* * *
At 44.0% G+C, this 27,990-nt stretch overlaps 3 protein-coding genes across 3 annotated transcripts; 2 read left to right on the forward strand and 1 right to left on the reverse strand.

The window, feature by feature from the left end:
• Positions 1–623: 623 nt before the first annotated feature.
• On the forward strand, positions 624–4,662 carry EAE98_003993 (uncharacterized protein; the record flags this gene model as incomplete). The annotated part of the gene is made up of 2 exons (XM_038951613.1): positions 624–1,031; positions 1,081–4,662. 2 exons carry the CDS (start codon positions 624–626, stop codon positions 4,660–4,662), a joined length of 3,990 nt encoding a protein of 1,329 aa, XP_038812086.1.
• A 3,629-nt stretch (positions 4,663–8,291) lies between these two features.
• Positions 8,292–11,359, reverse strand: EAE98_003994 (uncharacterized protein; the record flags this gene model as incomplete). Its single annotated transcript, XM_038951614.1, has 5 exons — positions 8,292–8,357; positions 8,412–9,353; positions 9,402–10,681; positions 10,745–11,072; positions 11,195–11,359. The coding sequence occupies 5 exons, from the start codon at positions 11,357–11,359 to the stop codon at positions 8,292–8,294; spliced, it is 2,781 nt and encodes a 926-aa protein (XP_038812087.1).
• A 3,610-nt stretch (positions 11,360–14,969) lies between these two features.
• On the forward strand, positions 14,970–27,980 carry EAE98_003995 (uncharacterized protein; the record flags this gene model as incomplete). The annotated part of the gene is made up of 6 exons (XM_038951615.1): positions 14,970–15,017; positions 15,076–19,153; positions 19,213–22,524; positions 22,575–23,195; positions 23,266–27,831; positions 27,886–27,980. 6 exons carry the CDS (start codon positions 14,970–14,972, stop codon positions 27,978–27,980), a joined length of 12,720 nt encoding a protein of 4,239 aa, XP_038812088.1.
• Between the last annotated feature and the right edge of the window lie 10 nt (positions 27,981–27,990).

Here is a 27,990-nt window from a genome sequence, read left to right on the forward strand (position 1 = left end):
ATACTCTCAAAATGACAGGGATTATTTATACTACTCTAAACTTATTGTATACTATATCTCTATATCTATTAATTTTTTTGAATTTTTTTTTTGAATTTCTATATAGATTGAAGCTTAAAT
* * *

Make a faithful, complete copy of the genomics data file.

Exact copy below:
At 44.0% G+C, this 27,990-nt stretch overlaps 3 protein-coding genes across 3 annotated transcripts; 2 read left to right on the forward strand and 1 right to left on the reverse strand.

The window, feature by feature from the left end:
• Positions 1–623: 623 nt before the first annotated feature.
• On the forward strand, positions 624–4,662 carry EAE98_003993 (uncharacterized protein; the record flags this gene model as incomplete). The annotated part of the gene is made up of 2 exons (XM_038951613.1): positions 624–1,031; positions 1,081–4,662. 2 exons carry the CDS (start codon positions 624–626, stop codon positions 4,660–4,662), a joined length of 3,990 nt encoding a protein of 1,329 aa, XP_038812086.1.
• A 3,629-nt stretch (positions 4,663–8,291) lies between these two features.
• Positions 8,292–11,359, reverse strand: EAE98_003994 (uncharacterized protein; the record flags this gene model as incomplete). Its single annotated transcript, XM_038951614.1, has 5 exons — positions 8,292–8,357; positions 8,412–9,353; positions 9,402–10,681; positions 10,745–11,072; positions 11,195–11,359. The coding sequence occupies 5 exons, from the start codon at positions 11,357–11,359 to the stop codon at positions 8,292–8,294; spliced, it is 2,781 nt and encodes a 926-aa protein (XP_038812087.1).
• A 3,610-nt stretch (positions 11,360–14,969) lies between these two features.
• On the forward strand, positions 14,970–27,980 carry EAE98_003995 (uncharacterized protein; the record flags this gene model as incomplete). The annotated part of the gene is made up of 6 exons (XM_038951615.1): positions 14,970–15,017; positions 15,076–19,153; positions 19,213–22,524; positions 22,575–23,195; positions 23,266–27,831; positions 27,886–27,980. 6 exons carry the CDS (start codon positions 14,970–14,972, stop codon positions 27,978–27,980), a joined length of 12,720 nt encoding a protein of 4,239 aa, XP_038812088.1.
• Between the last annotated feature and the right edge of the window lie 10 nt (positions 27,981–27,990).

Here is a 27,990-nt window from a genome sequence, read left to right on the forward strand (position 1 = left end):
ATACTCTCAAAATGACAGGGATTATTTATACTACTCTAAACTTATTGTATACTATATCTCTATATCTATTAATTTTTTTGAATTTTTTTTTTGAATTTCTATATAGATTGAAGCTTAAAT